Drawn from teaching notes, conversations with students, student evaluations, and annual reports, readers will learn the kinds of risks, assumptions, and decisions they will face as they change their teaching to emphasize student learning, particularly during the critical first days of change.
Engagingly written,Leaving the Lectern offers an honest and insightful look at the challenges and rewards of achieving change in the classroom.
- Motivates faculty and graduate students to visualize what changing their teaching to enhance student learning will be like by illustrating through narration how a professor much like them made the change
- Provides reflective questions at the end of each chapter to help readers use the information in the chapter
- Enhances the readers′ preparation for the change by citing references to pedagogical precepts, strategies, and tools
- Summarizes the seven themes found in the book to help bring about the change
1 Before the Change.
2 Change Involves Taking Risks.
3 Change Can Be Piecemeal.
4 Change Is Finding and Sharing Answers to Questions About Student Learning.
5 Change Alters What You Put Into the Course.
6 Change Emphasizes What Students Take Away From the Course.
7 Change Must Be Assessed for Student Learning.
8 Change Must Be Assessed for Teaching.
9 Change Is Hard in Isolation but Facilitated by Connections.
10 Change Means Changing Your Concepts About Education.
11 Change Means Changing Your Concepts About Yourself.
Appendix: A Sketch of the National Reform of Undergraduate Education.
After years of undergraduate teaching in lecture and examination, he changed his teaching method to cooperative learning and project evaluation and by so doing pioneered the use of cooperative learning in the teaching of undergraduate oceanography. As a Distinguished Speaker for the National Association of Geoscience Teachers, he, with one of his students, led workshops on cooperative learning in geoscience departments at several colleges and universities in the United States and Canada. He has also been co–leader of NSF–funded workshops on innovative teaching in the geosciences during summers and at national meetings of the American Geophysical Union (AGU) and the Geological Society of America, and at the Ocean Science Meeting of the American Society of Limnology and Oceanography and the AGU.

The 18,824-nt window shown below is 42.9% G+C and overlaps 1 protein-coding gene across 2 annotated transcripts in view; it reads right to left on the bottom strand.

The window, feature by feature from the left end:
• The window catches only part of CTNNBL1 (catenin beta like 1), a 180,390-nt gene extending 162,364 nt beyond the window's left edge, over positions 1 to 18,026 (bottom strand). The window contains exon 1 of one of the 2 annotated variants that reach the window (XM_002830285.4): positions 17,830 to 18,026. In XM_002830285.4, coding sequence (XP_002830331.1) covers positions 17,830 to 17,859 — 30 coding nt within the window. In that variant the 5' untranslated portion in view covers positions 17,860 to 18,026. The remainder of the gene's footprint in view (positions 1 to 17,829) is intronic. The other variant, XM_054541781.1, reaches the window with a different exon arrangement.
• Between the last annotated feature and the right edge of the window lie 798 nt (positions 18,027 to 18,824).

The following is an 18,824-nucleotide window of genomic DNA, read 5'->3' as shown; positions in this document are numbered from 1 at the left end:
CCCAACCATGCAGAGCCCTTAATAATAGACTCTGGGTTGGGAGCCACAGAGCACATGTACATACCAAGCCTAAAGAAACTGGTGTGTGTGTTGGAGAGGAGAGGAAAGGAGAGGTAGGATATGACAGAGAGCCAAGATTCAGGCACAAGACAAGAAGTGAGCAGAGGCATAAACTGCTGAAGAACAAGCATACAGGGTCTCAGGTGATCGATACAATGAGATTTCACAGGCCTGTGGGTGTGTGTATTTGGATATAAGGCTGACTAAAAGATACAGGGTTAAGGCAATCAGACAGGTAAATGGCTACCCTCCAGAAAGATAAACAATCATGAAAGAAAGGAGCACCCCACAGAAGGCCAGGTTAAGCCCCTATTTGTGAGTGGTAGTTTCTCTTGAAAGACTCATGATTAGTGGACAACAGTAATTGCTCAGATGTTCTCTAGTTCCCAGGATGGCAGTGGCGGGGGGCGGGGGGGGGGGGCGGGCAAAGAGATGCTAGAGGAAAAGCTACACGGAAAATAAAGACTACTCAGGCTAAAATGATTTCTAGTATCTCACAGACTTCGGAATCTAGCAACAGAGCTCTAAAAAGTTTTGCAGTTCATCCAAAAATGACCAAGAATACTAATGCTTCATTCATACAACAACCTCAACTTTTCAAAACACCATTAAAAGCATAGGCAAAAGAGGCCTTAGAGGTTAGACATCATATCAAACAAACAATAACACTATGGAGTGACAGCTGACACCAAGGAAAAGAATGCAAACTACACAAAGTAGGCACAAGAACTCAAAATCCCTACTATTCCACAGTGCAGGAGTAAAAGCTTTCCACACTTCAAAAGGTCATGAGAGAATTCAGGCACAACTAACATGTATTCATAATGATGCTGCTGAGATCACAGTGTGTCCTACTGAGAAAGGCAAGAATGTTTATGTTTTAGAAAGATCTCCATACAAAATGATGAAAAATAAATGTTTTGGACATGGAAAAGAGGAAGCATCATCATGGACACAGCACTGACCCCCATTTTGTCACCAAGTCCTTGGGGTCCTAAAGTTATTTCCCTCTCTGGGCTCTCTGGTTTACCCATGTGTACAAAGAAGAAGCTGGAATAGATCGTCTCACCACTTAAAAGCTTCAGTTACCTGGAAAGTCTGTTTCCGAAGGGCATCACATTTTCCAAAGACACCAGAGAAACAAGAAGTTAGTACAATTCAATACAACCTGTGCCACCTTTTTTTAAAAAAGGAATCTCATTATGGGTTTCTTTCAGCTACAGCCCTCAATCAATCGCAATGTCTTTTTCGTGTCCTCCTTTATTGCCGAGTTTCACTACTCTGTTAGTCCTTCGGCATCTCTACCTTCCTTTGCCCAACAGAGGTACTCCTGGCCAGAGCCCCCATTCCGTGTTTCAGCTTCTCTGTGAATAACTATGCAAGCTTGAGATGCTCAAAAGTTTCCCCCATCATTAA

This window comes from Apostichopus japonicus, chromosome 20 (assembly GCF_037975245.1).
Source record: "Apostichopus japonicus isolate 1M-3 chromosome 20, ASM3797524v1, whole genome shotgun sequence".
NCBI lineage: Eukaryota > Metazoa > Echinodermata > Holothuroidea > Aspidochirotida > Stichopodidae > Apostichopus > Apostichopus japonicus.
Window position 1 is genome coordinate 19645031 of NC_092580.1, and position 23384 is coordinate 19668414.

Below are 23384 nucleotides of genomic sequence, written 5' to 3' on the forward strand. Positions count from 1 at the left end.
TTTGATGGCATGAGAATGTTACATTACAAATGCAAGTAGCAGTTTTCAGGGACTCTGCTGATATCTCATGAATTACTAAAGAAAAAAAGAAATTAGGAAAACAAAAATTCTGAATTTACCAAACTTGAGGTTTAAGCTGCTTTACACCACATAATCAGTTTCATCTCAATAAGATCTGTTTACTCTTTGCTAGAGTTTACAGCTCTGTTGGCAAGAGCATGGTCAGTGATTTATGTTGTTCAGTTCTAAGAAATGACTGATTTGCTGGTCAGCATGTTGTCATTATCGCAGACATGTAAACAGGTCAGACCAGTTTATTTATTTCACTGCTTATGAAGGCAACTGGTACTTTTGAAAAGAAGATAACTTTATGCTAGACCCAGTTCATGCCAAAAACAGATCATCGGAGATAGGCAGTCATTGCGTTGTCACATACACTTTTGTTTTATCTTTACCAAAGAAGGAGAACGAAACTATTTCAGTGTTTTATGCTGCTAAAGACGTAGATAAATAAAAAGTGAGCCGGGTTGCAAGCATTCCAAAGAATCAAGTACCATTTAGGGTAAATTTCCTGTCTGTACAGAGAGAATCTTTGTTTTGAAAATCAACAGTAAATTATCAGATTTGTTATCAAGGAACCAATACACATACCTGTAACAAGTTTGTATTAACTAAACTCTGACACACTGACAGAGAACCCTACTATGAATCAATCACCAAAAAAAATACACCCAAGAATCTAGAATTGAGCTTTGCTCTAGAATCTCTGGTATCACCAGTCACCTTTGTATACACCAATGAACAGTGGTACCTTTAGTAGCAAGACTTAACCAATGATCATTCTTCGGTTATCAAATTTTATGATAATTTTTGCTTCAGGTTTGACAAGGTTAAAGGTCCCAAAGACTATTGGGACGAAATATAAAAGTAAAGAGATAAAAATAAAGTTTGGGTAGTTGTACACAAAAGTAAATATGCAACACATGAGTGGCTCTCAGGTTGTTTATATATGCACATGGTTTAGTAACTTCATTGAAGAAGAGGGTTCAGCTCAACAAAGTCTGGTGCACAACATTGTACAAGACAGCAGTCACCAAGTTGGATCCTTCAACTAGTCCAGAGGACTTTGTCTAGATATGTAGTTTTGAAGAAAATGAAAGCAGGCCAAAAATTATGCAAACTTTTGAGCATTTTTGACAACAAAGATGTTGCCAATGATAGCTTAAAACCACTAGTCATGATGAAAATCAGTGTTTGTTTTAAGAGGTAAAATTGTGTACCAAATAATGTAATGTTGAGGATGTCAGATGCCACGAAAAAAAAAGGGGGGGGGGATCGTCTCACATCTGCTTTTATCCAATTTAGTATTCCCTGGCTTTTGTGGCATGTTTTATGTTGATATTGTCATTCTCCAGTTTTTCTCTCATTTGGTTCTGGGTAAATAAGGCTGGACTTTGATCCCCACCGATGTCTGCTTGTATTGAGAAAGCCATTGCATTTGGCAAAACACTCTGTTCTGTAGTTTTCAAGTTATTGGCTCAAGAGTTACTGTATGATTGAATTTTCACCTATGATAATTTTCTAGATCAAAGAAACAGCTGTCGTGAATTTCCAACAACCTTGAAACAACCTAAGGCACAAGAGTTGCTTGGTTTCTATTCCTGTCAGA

Dr. McManus has also organized and participated in sessions on innovative geoscience education for these and other scientific societies, especially while serving as a member of the Committee on Education and Human Resources of the AGU. He has often been an invited speaker on geoscience education and has published in the Journal of Geoscience Education, the Journal of College Society Teaching, and Geotimes. He also wrote a column "In the Oceanography Classroom," for Oceanography magazine, the journal of The Oceanography Society. In 2000, he was co–leader of the NSF–sponsored workshop that recommended the NSF establish Centers for Ocean Sciences Education Excellence, which was done in 2002.
At the University of Washington, Dr. McManus has received the Distinguished Undergraduate Teacher Award of the College of Ocean and Fishery Sciences. For two years he served as the first faculty associate in the Center for Instructional development and Research and developed a New TA Orientation Program that involved teaching workshops for new graduate students in the School of Oceanography, the first such program in an oceanography graduate program. In addition, the Mossfield Foundation established in the School of Oceanography the Dean A. McManus Excellence in Teaching Award to be given annually to an outstanding graduate teaching assistant.